SB are short for Self Bias. Meaning that it take power from the speaker level signal, instead of mains, to add bias voltage for the 'phones.

Advantage/Disadvantage correspondingly.
post #114 of 148
Thread Starter 
Quote:
Originally Posted by krmathis View Post
SB are short for Self Bias. Meaning that it take power from the speaker level signal, instead of mains, to add bias voltage for the 'phones.

Advantage/Disadvantage correspondingly.
I'm sorry, I dont understand this. where is the speaker level signal taken from? where is the Main.

I understand that either you put an rca signal into the amp, or you basically run speaker wire from the speaker output to the amp. is that what your talking about?

the term self bias is confusing. that implies that you can use any bias phones, and the amp will adjust on its own. I know that isnt the case, but It doesnt make sense why one would choose this SB design over a regular srd 6 or 7.

sorry to sound dense, but this is the noob research thread. LOL.
post #115 of 148
Quote:
Originally Posted by Keithpgdrb View Post
I'm sorry, I dont understand this. where is the speaker level signal taken from? where is the Main.
Ok, let me explain more...

The SRD-6 and SRD-6SB (like the SRD-7 variants) are energizers, not amplifiers. Meaning that you need a regular speaker amplifier to drive them. They will not accept signal level (RCA).
* The SRD-6 hook up to a speaker amplifier (speaker level signal), and plug into the wall (110v, 230v, .. mains power). The bias are drawn from the mains
* The SRD-6SB hook up to a speaker amplifier (speaker level signal) only. The bias are drawn (or rather converted) from the speaker level signal.

The benefit of using an SB unit are that it can be completely off the grid. Or even portable if you want..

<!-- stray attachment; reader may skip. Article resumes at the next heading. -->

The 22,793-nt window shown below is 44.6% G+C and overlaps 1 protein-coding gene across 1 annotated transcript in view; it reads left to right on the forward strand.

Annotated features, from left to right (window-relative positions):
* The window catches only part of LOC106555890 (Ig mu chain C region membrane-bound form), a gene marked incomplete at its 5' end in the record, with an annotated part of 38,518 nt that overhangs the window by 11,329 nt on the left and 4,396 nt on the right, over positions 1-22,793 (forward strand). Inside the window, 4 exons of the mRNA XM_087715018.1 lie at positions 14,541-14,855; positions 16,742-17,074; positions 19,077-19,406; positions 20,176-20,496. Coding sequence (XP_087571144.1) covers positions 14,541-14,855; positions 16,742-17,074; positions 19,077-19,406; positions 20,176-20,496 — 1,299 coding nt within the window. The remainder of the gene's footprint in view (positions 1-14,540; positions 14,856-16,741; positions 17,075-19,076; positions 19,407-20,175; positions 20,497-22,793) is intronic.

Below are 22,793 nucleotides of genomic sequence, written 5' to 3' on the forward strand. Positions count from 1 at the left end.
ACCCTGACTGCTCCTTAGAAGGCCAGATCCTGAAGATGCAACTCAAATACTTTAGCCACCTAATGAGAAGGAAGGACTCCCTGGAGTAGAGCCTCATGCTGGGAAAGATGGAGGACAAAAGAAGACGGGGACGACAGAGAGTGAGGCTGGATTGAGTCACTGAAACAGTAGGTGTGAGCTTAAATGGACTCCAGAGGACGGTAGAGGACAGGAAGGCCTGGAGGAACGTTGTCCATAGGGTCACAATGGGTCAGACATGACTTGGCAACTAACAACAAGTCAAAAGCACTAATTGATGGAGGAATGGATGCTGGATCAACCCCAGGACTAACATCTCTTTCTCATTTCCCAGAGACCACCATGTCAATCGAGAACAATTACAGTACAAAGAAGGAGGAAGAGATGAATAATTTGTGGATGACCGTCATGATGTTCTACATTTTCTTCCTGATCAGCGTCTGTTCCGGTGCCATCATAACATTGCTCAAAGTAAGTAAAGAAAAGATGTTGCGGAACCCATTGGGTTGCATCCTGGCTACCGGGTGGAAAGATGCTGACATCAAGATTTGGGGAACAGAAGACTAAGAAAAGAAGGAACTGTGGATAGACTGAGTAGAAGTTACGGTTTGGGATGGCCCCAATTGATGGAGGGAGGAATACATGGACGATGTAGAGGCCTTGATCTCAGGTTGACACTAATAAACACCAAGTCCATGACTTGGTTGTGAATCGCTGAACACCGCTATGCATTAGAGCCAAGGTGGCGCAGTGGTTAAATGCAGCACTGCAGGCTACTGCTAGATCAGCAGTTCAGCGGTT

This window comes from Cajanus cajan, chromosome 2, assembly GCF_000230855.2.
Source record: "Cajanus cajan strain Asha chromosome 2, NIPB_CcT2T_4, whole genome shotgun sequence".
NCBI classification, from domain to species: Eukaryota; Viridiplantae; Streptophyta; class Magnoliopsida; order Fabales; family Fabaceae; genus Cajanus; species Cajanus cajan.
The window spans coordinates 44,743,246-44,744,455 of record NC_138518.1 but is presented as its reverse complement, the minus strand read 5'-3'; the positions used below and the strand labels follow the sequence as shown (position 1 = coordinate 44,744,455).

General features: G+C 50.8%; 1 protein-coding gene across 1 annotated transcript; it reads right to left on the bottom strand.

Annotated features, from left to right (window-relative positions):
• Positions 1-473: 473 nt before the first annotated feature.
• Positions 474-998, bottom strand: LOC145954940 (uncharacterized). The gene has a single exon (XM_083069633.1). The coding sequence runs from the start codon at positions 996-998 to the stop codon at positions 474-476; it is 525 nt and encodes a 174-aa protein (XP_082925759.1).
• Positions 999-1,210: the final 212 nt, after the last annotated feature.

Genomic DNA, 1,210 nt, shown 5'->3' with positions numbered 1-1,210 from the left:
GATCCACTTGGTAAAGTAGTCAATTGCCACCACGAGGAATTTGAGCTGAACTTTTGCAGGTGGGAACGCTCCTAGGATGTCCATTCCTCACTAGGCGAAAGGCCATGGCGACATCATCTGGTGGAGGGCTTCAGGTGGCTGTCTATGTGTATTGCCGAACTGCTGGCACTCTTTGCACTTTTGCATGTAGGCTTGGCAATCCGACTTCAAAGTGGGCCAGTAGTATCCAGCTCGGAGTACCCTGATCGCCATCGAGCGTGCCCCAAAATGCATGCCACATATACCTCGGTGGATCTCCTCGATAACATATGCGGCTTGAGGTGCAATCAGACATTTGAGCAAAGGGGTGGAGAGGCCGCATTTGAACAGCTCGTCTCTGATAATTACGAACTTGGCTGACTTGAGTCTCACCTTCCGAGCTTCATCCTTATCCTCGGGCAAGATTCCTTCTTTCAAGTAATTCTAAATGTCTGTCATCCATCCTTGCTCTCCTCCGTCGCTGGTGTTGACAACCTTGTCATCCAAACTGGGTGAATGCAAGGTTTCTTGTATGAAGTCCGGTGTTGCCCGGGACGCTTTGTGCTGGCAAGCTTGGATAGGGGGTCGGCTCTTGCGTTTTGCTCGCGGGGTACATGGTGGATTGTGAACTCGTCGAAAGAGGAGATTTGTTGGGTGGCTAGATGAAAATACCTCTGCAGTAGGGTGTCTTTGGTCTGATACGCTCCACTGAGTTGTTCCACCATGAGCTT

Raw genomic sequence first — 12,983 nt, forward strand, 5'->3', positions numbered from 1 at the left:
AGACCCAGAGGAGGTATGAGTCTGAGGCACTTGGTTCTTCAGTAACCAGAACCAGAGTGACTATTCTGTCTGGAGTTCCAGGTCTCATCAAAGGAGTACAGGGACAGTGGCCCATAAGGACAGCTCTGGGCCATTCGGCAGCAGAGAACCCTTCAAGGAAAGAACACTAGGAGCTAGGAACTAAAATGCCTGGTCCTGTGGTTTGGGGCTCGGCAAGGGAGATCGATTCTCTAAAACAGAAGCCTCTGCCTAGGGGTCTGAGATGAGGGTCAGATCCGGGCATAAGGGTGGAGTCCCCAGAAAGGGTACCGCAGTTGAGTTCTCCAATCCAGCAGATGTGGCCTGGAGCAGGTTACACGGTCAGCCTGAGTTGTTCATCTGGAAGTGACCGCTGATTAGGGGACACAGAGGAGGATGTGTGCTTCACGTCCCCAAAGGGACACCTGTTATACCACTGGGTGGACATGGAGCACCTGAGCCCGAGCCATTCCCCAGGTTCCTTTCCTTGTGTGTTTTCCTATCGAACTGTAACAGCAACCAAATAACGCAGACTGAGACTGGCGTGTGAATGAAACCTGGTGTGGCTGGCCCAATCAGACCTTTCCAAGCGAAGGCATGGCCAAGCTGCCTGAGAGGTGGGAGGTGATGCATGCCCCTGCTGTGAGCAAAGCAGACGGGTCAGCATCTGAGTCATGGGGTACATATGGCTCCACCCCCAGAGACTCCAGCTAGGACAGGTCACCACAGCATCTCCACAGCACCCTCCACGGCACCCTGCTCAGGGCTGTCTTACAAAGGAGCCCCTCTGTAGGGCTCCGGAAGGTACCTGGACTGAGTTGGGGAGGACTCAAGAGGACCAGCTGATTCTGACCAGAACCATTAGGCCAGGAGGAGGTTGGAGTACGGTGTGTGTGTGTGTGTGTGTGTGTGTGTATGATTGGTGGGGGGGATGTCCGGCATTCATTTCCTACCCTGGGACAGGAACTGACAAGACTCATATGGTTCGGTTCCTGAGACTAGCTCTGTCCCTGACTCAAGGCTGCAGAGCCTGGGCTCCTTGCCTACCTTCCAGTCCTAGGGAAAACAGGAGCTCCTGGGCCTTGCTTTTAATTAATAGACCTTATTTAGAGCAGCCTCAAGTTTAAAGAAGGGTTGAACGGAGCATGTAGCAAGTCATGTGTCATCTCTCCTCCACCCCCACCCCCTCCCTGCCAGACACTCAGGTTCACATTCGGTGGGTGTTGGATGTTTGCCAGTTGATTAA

post #116 of 148
Thread Starter 
Quote:
Originally Posted by krmathis View Post
Ok, let me explain more...

The SRD-6 and SRD-6SB (like the SRD-7 variants) are energizers, not amplifiers. Meaning that you need a regular speaker amplifier to drive them. They will not accept signal level (RCA).
* The SRD-6 hook up to a speaker amplifier (speaker level signal), and plug into the wall (110v, 230v, .. mains power). The bias are drawn from the mains
* The SRD-6SB hook up to a speaker amplifier (speaker level signal) only. The bias are drawn (or rather converted) from the speaker level signal.

The benefit of using an SB unit are that it can be completely off the grid. Or even portable if you want..
Got it, thank you krmathis. Now it makes sense to me. I knew that I was missing something.

is there a way to use a typical HP amp to power the stax? or does the amp have to have dedicated speaker out? I ask because I will get a HP amp for some dynamic phones at some point, and it would be nice to use it for both, if the amp is superior to my receiver, which it should be.

although, maybe once I've had stax, I'll never go back.
post #117 of 148
Quote:
Originally Posted by Keithpgdrb View Post
Got it, thank you krmathis. Now it makes sense to me. I knew that I was missing something.
You're most welcome!
Its quite different from how you usually hook up headphones, so I understand how it can be a bit hard to understand.

Quote:
Originally Posted by Keithpgdrb View Post